"It is not just about trade, but also about social conditions, consumer protection and about many areas that set a standard for the future of agreements to come," Merkel said through a translator.

The pair presented a common front on a contentious issue. But it's a conversation that is influenced by many factors.

Trudeau and Merkel pay respects at a memorial to the victims of the attack that took place at the Christmas Market in Berlin. (Adrian Wyld/Canadian Press)
After their meeting, Trudeau and Merkel visited the site of the Berlin Christmas market where a Tunisian asylum seeker rammed a truck into a crowd killing 12 people in December.

Attacks like it have many Europeans arguing for tighter borders. Right-wing populism is on the rise across the continent and countries — including Germany — face difficult elections this year.

The EU parliament voted 58 per cent to support CETA the day before Trudeau arrived in Europe. But there is still strong opposition to the trade deal in both right wing and left wing parties.

Labelled 'the anti-Trump'

Trudeau's hope is that Canada's efforts on issues such as trade, the environment and refugees can offer some reassurance to skeptical Europeans. And while that message got noticed, it also got interpreted in ways the prime minister may not have intended.

On Friday morning Die Welt, one of the Germany's major national papers, splashed Trudeau across its front page and called him "the anti-Trump." It's a label Trudeau has downplayed as he seeks to build a positive relationship with the new U.S. president.

Trudeau never raised Donald Trump's name in any of his prepared remarks. But every time he was asked about the controversial president he offered assurances that it will be possible to work with Trump.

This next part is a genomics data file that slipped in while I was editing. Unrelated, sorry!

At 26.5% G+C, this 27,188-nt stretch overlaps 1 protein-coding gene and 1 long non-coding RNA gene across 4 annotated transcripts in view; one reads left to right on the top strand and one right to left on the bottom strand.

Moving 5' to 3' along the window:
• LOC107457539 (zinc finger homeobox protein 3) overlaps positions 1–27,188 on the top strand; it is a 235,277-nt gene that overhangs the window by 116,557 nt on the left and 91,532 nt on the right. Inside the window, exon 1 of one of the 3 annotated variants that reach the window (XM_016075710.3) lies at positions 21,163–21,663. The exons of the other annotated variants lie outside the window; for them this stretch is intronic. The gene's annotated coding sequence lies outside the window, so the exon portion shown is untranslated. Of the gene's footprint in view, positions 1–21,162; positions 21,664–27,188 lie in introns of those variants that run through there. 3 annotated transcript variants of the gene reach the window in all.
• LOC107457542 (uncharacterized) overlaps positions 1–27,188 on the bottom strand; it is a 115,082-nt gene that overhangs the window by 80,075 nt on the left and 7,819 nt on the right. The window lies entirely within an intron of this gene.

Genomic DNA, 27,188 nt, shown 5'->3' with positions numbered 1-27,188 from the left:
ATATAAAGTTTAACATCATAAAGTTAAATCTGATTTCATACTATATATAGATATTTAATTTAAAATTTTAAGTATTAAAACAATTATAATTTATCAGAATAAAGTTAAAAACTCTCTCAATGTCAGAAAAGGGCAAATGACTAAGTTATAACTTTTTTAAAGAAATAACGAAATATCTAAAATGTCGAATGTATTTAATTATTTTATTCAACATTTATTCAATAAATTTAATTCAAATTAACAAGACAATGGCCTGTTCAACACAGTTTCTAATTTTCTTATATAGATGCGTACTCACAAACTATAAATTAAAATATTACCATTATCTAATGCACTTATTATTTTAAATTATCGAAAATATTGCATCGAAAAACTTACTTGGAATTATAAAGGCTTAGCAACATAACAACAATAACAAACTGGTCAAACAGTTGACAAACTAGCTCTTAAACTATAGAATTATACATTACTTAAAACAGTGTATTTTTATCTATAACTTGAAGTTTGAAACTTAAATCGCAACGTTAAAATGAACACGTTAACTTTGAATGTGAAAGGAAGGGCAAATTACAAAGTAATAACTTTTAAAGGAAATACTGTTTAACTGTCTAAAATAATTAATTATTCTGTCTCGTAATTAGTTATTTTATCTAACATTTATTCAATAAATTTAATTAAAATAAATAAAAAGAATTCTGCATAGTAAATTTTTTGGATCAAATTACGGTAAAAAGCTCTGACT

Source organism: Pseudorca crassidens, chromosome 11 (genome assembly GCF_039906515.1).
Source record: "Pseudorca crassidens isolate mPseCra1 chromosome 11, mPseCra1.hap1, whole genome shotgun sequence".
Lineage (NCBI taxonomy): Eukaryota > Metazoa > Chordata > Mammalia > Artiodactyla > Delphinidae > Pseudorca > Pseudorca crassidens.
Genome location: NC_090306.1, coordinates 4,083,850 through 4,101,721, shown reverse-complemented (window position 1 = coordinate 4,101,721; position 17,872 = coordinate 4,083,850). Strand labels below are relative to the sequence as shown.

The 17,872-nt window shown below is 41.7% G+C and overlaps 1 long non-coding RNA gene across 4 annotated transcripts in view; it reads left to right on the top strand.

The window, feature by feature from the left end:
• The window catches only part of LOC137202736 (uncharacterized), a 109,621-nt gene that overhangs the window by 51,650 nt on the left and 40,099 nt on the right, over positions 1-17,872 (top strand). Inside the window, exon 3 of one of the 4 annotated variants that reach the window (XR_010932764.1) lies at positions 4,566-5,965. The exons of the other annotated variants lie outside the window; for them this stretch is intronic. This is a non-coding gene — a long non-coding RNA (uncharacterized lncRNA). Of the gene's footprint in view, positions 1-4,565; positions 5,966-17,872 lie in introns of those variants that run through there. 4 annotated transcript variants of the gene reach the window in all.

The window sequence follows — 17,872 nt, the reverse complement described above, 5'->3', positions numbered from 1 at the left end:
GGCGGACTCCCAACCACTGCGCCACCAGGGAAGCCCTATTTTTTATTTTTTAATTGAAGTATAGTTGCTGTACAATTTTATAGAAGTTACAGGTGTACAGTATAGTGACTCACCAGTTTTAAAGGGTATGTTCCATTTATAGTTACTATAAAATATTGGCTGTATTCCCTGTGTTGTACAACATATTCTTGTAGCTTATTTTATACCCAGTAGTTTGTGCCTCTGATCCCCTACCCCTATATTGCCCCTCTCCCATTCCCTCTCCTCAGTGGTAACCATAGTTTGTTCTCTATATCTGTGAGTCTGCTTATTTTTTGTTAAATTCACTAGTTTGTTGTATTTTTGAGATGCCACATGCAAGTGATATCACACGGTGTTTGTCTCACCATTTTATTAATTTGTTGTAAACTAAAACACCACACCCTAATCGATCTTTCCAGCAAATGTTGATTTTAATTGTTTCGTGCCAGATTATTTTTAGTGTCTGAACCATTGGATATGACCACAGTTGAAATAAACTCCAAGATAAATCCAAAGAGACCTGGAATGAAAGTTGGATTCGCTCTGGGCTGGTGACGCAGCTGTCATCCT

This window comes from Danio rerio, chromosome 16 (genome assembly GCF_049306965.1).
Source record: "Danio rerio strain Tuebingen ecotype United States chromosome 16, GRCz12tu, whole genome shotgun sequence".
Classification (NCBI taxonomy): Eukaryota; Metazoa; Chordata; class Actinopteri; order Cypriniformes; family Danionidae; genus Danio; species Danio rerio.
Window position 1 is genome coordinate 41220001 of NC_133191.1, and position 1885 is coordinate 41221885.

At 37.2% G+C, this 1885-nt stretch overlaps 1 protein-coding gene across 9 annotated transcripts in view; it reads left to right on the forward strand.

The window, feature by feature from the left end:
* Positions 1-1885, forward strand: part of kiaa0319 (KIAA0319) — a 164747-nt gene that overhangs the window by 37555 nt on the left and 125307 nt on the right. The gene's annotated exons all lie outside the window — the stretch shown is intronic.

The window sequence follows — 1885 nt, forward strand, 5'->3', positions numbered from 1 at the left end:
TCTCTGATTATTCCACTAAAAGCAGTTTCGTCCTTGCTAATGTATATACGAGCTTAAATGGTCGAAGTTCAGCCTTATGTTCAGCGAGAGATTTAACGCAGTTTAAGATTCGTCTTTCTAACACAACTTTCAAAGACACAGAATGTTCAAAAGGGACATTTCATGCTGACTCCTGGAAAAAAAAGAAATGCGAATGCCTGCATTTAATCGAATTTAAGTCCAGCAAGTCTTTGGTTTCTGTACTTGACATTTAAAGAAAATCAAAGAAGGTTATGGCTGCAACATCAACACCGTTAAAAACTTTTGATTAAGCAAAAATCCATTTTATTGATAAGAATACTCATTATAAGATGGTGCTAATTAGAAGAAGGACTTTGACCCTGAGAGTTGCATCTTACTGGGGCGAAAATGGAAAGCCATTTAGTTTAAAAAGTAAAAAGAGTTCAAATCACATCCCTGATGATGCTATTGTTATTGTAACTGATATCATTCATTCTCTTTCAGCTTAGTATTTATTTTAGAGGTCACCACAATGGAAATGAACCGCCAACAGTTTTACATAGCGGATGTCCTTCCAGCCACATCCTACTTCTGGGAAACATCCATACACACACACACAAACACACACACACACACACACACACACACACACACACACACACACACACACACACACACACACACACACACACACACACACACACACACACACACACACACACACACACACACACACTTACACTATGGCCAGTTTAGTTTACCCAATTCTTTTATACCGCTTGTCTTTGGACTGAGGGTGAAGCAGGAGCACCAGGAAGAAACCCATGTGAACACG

During a news conference with Antonio Tajani, the president of the European Parliament, Trudeau even praised Trump's stated desire to help the American middle class — even though that promise is based heavily on protectionist sentiment and the literal building of walls. 

"What I saw from the American president was a focus on getting things done for the people who supported him and who believe in him, while demonstrating that good relations with one's neighbours is a great way to get things done," Trudeau said in Strasbourg.

A bridge between continents

Trudeau has a lot riding on maintaining a good relationship with Trump and it appears Europe does as well. Tajani argued that for reasons of geography, history and personality, Trudeau can act a bridge between the continents.

"I think the relations between Europe and Canada are very, very important for paving the way for better relations between the European Union and the United States of America. They are friend. We want to work with the Americans," Tajani said. 

That final point illustrates the versatility of Trudeau's well-worn message about helping the middle class. He can repeat it standing next to politicians as different Donald Trump and Angela Merkel and find common ground with both of them. 

About the Author

David Cochrane is a senior reporter in CBC's Parliamentary bureau. He previously wrote for CBC Newfoundland and Labrador.